Lisa: It was huge. Huge to why I wanted it. And so, yeah, that's the Omni. You can't can't deny it. I mean, it's a fickle beast and I've, I have two of them actually. And so one's always working and one's always not working. So it balances itself out.
Darwin: It's interesting. You say that though, because actually at one point, you know, just at the very tail end of people not wanting analog gear, I had the opportunity to collect a fair amount. And one of the things I found was that so much of the time the stuff was broken, that it actually ended up kind of affecting the musicality of it for me. Because I barely know which end of a soldering iron gets hot, so, you know, I'm not a person that can repair my own stuff. How do you deal with that part of it?
Lisa: Well, you know, I don't consider myself a technician. However, being a touring musician for many years, I've used a lot of these, a lot of this equipment for many years on the road, because it's all I had. I had to learn how to repair certain things and to, you know, deal with leaky capacitors and, and stuff like that. And, you know, key contacts. And so there's some basic things that I can take care of, but you know, for example, when it came time to have the Omni recapped, that wasn't me, that's where I had to draw the line. And, you know, I hire, you know, I have a couple of different, amazing technicians that are a huge help to keeping this place going.
Darwin: Now we're going to come back to some of this stuff, cause you've already like dropped a couple of nuggets here, then I'm going to want to pick up. But before we do that, one of the things that's kind of a common discussion point in my podcast is talking to people about their background, how they got to be the artists that they are. And especially in the case of my podcast, I talked to people who have a high level of comfort with technology plus a high level of facility with music. And it's always interesting to hear about how people were able to kind of learn both ends of that stick and how they combine it. And so I'm curious in your case, where did the music part of your artistry come from and where did the technical part of it come from and how did you find a way to balance that for yourself?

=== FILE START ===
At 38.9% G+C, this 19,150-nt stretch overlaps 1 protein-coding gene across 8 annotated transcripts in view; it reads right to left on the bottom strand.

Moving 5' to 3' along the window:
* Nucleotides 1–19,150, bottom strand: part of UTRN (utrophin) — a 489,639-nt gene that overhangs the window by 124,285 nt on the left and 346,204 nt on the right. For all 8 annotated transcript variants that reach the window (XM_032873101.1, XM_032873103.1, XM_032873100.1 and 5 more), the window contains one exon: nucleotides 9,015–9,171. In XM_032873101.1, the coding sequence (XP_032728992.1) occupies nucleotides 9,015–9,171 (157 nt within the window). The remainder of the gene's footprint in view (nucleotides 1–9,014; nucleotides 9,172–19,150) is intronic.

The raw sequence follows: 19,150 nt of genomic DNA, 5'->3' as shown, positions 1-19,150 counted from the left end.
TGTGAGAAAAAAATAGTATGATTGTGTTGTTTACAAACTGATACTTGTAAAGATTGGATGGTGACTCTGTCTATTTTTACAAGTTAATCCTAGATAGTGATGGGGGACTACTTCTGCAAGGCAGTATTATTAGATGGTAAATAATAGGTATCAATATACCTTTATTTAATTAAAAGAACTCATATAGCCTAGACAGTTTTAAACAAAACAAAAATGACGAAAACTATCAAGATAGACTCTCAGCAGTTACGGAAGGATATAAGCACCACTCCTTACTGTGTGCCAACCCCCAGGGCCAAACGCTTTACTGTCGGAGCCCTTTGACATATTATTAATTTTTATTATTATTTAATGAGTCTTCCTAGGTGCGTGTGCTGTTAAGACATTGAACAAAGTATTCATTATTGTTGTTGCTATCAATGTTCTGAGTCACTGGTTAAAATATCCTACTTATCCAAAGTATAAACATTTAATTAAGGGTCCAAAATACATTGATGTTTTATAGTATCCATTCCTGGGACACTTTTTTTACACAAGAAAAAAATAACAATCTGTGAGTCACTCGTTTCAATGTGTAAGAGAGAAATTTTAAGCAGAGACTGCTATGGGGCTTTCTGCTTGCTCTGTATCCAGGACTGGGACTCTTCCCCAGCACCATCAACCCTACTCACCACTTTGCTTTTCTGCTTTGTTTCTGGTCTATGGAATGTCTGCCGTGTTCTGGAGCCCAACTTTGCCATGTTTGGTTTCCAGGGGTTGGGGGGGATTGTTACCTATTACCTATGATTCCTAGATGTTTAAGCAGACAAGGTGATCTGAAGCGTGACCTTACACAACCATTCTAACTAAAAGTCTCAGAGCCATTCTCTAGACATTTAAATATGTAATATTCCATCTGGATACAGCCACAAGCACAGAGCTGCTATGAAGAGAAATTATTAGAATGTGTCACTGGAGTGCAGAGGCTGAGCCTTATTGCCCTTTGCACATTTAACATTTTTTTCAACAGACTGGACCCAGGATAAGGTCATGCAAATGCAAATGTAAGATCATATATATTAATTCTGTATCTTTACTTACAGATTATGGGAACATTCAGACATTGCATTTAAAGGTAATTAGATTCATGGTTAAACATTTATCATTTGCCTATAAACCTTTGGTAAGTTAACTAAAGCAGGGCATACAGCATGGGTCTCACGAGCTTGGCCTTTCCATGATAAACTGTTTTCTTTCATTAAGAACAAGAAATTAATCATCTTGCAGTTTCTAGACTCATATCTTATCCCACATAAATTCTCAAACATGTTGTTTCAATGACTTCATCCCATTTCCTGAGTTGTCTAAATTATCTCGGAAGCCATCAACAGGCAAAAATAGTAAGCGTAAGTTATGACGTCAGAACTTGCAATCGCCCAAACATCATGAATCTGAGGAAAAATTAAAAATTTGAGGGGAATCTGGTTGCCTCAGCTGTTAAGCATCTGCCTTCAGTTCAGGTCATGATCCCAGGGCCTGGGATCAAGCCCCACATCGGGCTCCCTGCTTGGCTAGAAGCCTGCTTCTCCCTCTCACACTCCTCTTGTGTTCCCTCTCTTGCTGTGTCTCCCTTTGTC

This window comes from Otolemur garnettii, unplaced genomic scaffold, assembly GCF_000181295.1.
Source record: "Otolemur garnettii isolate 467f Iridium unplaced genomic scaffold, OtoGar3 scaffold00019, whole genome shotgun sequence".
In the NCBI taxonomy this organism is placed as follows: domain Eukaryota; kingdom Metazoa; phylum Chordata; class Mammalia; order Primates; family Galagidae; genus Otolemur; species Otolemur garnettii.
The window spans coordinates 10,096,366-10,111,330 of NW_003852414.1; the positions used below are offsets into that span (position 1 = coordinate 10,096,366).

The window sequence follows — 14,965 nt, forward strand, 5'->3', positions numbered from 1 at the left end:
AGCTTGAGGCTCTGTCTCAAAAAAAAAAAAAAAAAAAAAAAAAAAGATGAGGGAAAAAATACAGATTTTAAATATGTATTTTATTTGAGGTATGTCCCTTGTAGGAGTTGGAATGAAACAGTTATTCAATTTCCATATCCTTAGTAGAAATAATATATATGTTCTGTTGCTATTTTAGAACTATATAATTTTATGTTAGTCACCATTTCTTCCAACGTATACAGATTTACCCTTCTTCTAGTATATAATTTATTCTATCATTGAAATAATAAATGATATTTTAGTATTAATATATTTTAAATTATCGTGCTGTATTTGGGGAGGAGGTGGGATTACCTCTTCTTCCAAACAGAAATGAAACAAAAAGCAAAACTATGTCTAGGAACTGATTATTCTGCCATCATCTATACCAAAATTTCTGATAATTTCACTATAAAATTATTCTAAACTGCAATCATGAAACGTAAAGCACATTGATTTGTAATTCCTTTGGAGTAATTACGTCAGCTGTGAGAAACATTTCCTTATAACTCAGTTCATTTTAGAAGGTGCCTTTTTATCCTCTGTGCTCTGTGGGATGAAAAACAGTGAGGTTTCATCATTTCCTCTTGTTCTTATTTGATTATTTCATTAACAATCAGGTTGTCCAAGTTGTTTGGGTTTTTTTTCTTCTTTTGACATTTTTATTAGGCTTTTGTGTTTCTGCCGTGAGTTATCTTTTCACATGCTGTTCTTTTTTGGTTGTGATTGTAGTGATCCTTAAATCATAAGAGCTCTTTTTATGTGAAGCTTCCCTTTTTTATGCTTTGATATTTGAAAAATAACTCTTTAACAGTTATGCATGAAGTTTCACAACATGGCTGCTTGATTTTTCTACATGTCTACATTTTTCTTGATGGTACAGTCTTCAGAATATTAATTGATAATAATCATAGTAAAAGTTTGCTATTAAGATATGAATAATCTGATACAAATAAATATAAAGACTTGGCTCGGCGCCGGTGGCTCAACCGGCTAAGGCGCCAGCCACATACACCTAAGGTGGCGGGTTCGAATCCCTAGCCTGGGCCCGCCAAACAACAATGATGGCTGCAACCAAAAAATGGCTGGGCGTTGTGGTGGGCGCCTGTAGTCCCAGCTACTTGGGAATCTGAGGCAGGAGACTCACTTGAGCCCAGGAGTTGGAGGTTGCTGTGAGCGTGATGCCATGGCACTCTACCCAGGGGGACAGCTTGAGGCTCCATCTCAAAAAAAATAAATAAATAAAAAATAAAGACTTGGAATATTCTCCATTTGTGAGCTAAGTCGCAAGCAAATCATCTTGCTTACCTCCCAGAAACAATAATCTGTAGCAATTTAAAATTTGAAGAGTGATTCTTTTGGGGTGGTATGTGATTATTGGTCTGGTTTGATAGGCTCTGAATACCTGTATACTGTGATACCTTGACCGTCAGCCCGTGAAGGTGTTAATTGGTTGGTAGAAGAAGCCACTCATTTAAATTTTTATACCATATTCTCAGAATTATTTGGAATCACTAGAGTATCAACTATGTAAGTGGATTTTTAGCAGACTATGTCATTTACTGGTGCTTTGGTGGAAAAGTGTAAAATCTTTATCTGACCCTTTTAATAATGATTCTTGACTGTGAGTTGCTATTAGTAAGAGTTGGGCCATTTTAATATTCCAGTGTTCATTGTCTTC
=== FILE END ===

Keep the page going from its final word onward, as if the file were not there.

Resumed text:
Lisa: It's a great question. You know, originally I just wanted to be a great musician. You know, I grew up being fortunately exposed to a really wide range of great music, you know, so I was a very studious self-taught musician. I lived at the public library all throughout my teens and just developed systems of musical development that made me a strong musician early on. I mean, there's always room for growth and sure, I would have loved to have had legitimate classical training and things like that, but I did the best I could on my own. And before I was finished being a teenager, I was already working, playing gigs, giving lessons. And again, starting to work in the studios, which at the time I was completely intimidated.
by the technology. And at this time this was, you know, MIDI, you know, doing a lot of these things with MIDI implementation, MIDI mapping, sequencing, you know, all of that sort of thing. And so walking into the studios, I came in as this musician that could handle almost any kind of music, but did not have the technical facility and with the technology. So it was a great place, a kind of bootcamp on how to do tape editing. And like I said, all the MIDI stuff of the era and sequencing, and then that's also where I discovered analog synthesis and, you know, production and mixing and analog recording digital mixdown. It was a great experience.
Darwin: Well, during that period too, there, some of the technology was just like barely held together with duct tape. Right? I mean, trying to do any kind of like synchronization from tape committee that was always a gas. If you were trying to, if you were trying to sync to film or to video, that was a different kind of craziness. And, a lot of times, if you had even a modest amount of technology or technical savvy, you could get a lot of gigs from that.
Lisa: Yeah. That's it is. I mean, back in that time too, I also did like what I do now in store demonstrations of, you know, I got hired by an Sonic back in the day, local representatives of Roland and things like that. So when the workstations and stuff started to coming on the scene and all the Ensoniq pieces that were coming out, you know, I've studied them front to back and programmed them and go and teach them and things like that. And do demonstrations and how to create a MIDI sequence on your workstation - that kind of stuff.